|Introduction to Boolean Logic|
|Written by Harry Fairhead|
|Friday, 28 September 2018|
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Computers also include “sequential” logic, which includes an element of time.
For example, a flip-flop, again perfectly good jargon, is a circuit that changes state like a pendulum flips from side to side.
The odd thing is that you can make a flip-flop from two Not gates and it is true that most sequential logic can be understood in terms of combinations of logic gates. However, this is an incomplete explanation and requires something beyond Boolean logic.
For example, Boolean logic cannot cope with the statement:
A = NOT A
If A is true then NOT A is false and so A must be false but this means that NOT A is true, which means that A must be true, which means, and so on…
So from the point of view of Boolean logic this is nonsense.
Now imagine that the on one side of a blackboard you write “A is true” and on the other side you write “Not A is true”. Now when you read “A is true” you are happy with this. When you turn the blackboard over you see “Not A is true” and so conclude A is false. As you keep flipping the board over the value of A flips from true to false and back again.
This turning over of the blackboard is the extra part of the theory needed to deal with sequential logic - it shows how time changes things. So computer hardware is not just one large statement in Boolean logic, which just happens to be true or false.
Its state changes with every tick of its system clock.
Boolean logic in programming
Boolean logic is fundamental to the design of computer hardware even if it isn’t the whole story. The same holds true for programming.
A program also needs the element of time built into it to make it work and this takes it beyond the bounds of simple Boolean logic. However there are times when simple common sense reasoning lets even the best programmer down.
For example, a common task is making a decision using an IF statement:
IF (A>0 AND A<10) THEN do something
The bracket following the IF is almost pure Boolean logic and the something only gets done if it works out to be true.
So far so simple, so simple in fact that many programmers decide that they don’t need to know anything about Boolean logic at all; a serious error.
Consider how you would change this example so that the “something” was done when the condition was false. The simplest way is to write:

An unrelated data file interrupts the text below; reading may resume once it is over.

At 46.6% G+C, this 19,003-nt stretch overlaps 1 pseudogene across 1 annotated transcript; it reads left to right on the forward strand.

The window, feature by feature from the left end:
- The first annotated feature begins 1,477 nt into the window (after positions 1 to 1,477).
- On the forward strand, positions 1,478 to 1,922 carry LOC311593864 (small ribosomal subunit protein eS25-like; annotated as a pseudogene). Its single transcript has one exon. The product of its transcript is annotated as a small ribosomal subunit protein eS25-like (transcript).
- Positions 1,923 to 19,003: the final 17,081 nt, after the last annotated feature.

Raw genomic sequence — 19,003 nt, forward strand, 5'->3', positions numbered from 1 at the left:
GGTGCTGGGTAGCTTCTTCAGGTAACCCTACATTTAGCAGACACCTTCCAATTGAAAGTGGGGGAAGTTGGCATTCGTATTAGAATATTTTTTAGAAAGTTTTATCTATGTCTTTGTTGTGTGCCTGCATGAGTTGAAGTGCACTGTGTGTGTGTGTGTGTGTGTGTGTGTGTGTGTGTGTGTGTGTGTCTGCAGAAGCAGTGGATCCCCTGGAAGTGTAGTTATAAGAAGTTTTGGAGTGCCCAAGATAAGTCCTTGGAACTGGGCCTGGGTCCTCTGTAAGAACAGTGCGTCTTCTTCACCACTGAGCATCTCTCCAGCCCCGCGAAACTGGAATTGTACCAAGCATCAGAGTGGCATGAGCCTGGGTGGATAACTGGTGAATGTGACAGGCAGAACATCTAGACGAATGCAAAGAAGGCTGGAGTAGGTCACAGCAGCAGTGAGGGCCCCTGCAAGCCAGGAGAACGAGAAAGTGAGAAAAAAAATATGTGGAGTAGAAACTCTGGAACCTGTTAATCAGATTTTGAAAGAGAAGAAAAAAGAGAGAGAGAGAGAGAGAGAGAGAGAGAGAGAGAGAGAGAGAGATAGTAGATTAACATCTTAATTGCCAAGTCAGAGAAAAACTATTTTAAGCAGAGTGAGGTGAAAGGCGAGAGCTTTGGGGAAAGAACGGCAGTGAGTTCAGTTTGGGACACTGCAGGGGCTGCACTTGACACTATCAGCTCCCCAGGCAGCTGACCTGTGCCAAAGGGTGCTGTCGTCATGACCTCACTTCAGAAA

IF NOT(A>0 AND A<10) THEN do something
However this offends some programmers who want to rewrite the condition not using the NOT.
Try it and see what you come up with.
A common mistake is to use:
IF (A<=0 AND A>=10) THEN do something
This isn’t correct and if you don’t believe it simply write out the truth table for both. The correct NOT of the condition is:
IF (A<=0 OR A>10) THEN do something
The switch from AND to OR shocks many experienced programmers and it is a source of many programming errors.
My advice is that if you can write a logical condition in a natural form but you really need the NOT of it then just write NOT in front of it!
Otherwise learn De Morgan’s laws:
NOT(A AND B)=NOT(A) OR NOT(B)
NOT(A OR B) = NOT(A) AND NOT(B)
Boolean logic is important as a fundamental way of thinking about very simple situations which involve combinations of two states.
What it is not is a theory of thought or of the way computers work. It is not even essential to designing or using a computer but it does make both tasks easier.
If you’re serious about computing you need to be at home with Boolean logic in much the same way that you are at home with arithmetic - binary arithmetic of course.
The Universal Gate
One final and slightly deep thought.
How many operators do you need to implement Boolean logic?
The obvious answer is three - AND, OR and NOT - but this isn't correct.
The correct answer is that you only need one operation. Clearly it can't be just any operation. For example, it is impossible to make an OR from combinations of AND - try it.
However if you pick an operation that includes an element of the NOT operator then you can make anything you like using it.
For example the AND operator isn't universal but the NAND, i.e. Not AND is. The truth table for NAND is just NOT(P AND Q):
To make a NOT all you have to do is write:
P NAND P= NOT(P)
Once you have a NOT you can make an AND:
NOT(P NAND Q)= P AND Q
The only operation that remains is to make an OR out of NAND and NOT and the solution to this is one of De Morgan’s laws:
NOT(P AND Q)=NOT(P) OR NOT(Q)
A little work soon gives:
NOT(P) NAND NOT(Q)=P OR Q
So with a NAND operator you can build a NOT, an AND and an OR. This means that a single operator does everything that the usual three can do.
In practical terms this means that every circuit in a computer could be built using just a NAND gate. In practice electronic engineers like to use a variety of gates because it is simpler.
NAND isn't the only universal operator.
You might guess that NOR, i.e. NOT(P OR Q) is also universal but what about XOR? There isn't a hint of a NOT gate here - is there?
However, what about P XOR True?
Yes, P XOR True = NOT P and from this you can build an AND and an OR operator. XOR Is also a universal operator for Boolean logic.
It is something to think about that the whole of logic can be built from just one operation.
|Last Updated ( Friday, 28 September 2018 )|